Of the "big five" Disney films (the first five animated features that Walt Disney oversaw and largely considered, by fans and historians, to be the pinnacle of the studio's output), "Bambi" is the one that is, for some reason, often overlooked. Maybe it's the simplicity of the story (it clocks in at a barely-feature-length 70 minutes), the fact that it didn't have the same cultural impact as the other films due to its release during World War II (when much of the foreign market was cut off and the Disney studio itself had become a de facto army base), or because all anyone can talk about is how traumatizing the death of Bambi's mother was (therapy helps), but for whatever reason, it often doesn't get the attention and respect it deserves. Hopefully, the new Signature Edition of "Bambi," timed to its 75th anniversary (out on Digital HD and Disney Movies Anywhere on May 23rd, and Blu-ray June 6th), will help restore its luster because really this movie was quietly groundbreaking and inspired countless Disney productions in the years to follow.
The idea for "Bambi" came to Walt while he was still plotting his first animated feature. Rights to Austrian author Felix Salten's "Bambi: A Life in the Woods" had first been attempted as an ambitious live-action feature, before it even got on Disney's radar. (M. Lincoln Schuster of the Simon & Schuster publishing house first brought the book to him.) But Walt, ever the visionary, knew that the technology and artistry at his disposal couldn't properly bring the story to life. But by the time production on the film began in 1939 (on the same day Germany invaded Poland), Walt felt confidant that his animators and artisans could knock it out of the park. After all, the studio had just completed work on "Fantasia" and "Dumbo," two of the most jaw-dropping animated features ever. They were at the top of their game.
It was so groundbreaking because the characters weren't cute and cuddly cartoons. They had to register as actual animals. And their environments had to be suitably realistic as well. Walt took this very seriously and had animators study animals in the wild and also brought in animals to the studio, where they could be observed close-up. It would go on to inspire virtually every future film that featured naturalistic animal characters (most notably "The Lion King") and the interactions with animals led Walt to create the nature documentary with his True-Life Adventures (something that carries on with the Disneynature films like "Born in China"). "Bambi" served as a benchmark in the medium; animated movies had felt alive but never like this. It was also a breakthrough for tone and structure. "Bambi" was a series of elliptical, philosophical endeavors loosely built around the changing of the seasons. As emotional as it was it was also deeply spiritual.This exclusive bonus clip (above), which features the animators and is narrated by Walt Disney himself (taken from a series of interviews conducted in 1956), underlines the technological and artistic accomplishments of the film. The footage, of animators hard at work on what become an immortal classic, is staggering by itself, but when paired with Walt's narration, well, it's really something. Walt can be heard saying that he had laid out a plan for what he wanted to accomplish with the medium (you'd be tempted to say "animation," but it's more accurate to say "film"). "We were self taught," Walt said. "And the teachers were the students." (This makes me think of a more recent example, Pixar, who was founded by computer wonks, animators, and technological wizards and would become a storytelling powerhouse for decades to come.)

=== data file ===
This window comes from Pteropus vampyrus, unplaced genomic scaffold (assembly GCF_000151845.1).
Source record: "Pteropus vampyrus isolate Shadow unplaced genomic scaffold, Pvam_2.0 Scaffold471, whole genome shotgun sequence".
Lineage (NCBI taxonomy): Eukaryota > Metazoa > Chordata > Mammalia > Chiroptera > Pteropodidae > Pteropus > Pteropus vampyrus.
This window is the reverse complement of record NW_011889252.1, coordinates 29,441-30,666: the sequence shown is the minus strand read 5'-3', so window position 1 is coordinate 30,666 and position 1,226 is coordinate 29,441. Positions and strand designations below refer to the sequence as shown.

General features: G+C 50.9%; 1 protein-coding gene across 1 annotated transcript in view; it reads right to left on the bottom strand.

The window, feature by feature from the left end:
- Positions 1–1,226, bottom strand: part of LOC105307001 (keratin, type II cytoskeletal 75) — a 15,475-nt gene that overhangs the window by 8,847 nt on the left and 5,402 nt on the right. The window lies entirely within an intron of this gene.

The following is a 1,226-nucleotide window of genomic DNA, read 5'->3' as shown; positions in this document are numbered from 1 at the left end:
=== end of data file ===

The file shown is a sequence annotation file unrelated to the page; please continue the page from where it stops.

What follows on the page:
Then Walt talked about how realistic and natural the film looked, which came about through canny management. "I picked certain artists who were not good at character animation and I put them into effects," Walt said. "How we can make a raindrop look better. How we can make storm clouds effective and move. The effects men would experiment with anything." Walt summed it up proudly: "I gave them things in my school that they never got in art school." And it shows.
The "Bambi" Signature Edition will make you appreciate just what it took to bring this masterpiece to life. And could you please stop crying about Bambi's mother? It's been 75 years.
In a classic Disney animation, a fawn named Bambi joins his new friends, a young rabbit named Thumper and a skunk kit named Flower in happily exploring the woods. Bambi is captivated with a young doe named Faline, and he learns from his doting mother and his father -- the Great Prince of the Forest -- that besides the delights of the forest, there is danger in open meadows where hunters can see them. Though fear and tragedy touch Bambi's life, another spring brings renewal. Read More